Thursday, September 24, 2009

Cranberry is King

So important was the annual autumn cranberry harvest locally that it had the influence to disrupt Middleborough and Lakeville schools and postpone religious functions so that residents could lend themselves to the task of picking berries. During the 1912 harvest season, the pervasive demand for pickers throughout southeastern Massachusetts led to the cancellation of the Plymouth County Neighborhood Convention, a local gathering of Protestant churches, a development reported in the pages of the Brockton Times on August 24, 1912:

Religious Convention is Postponed.

There isn't going to be a meeting of the Plymouth County neighborhood convention of the churches next month because of cranberries.

That sounds rather strange, but Gen. Sec. A. H. Wardle of the [Middleborough] Y. M. C. A., who is secretary of the convention, announces that to be the reason for missing the September meeting.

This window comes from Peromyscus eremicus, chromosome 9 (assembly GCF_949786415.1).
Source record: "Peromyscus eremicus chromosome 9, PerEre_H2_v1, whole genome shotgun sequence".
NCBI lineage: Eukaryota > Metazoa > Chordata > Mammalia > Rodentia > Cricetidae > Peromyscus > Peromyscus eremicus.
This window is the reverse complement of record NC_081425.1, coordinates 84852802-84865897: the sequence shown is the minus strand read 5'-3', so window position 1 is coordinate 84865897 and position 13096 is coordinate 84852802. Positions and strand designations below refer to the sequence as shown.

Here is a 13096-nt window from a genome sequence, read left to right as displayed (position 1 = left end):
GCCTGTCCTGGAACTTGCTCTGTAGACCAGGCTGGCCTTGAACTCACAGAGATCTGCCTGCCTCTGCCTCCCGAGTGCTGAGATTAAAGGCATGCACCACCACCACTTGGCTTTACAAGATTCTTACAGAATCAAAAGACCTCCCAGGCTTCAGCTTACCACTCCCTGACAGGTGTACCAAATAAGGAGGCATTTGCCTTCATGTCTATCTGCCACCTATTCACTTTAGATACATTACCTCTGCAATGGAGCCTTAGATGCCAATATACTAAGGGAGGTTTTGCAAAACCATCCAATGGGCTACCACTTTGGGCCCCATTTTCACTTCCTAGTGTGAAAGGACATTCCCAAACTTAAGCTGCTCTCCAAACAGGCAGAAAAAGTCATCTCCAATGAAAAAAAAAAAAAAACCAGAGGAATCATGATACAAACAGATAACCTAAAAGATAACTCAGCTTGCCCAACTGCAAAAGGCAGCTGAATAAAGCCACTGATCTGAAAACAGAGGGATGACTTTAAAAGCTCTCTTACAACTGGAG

Ordinarily the sessions are resumed in September after the vacation period, and it was expected the same custom would be in effect this year ....

But it didn't happen. The active members of these churches are so busy gathering up cranberries, which literally translated means money, that they can't stop to entertain church delegates, Mr. Wardle states, so the meeting will go over till October.
It is said to be the first time the convention failed to resume its meetings in September, and the reason assigned is considered a very unusual one.

"Cranberry Picking on Cape Cod", postcard, early 20th century
Cranberry pickers at Middleborough (like those depicted on this postcard of nearby Cape Cod) were in high demand each September and October, so much so that in 1912, the Plymouth County Neighborhood Convention had to be postponed until the close of the harvest season. Here, the pickers are seen working in staked rows, the typical manner for hand-picking.

Brockton Times, "Cranberry is King", August 24, 1912.


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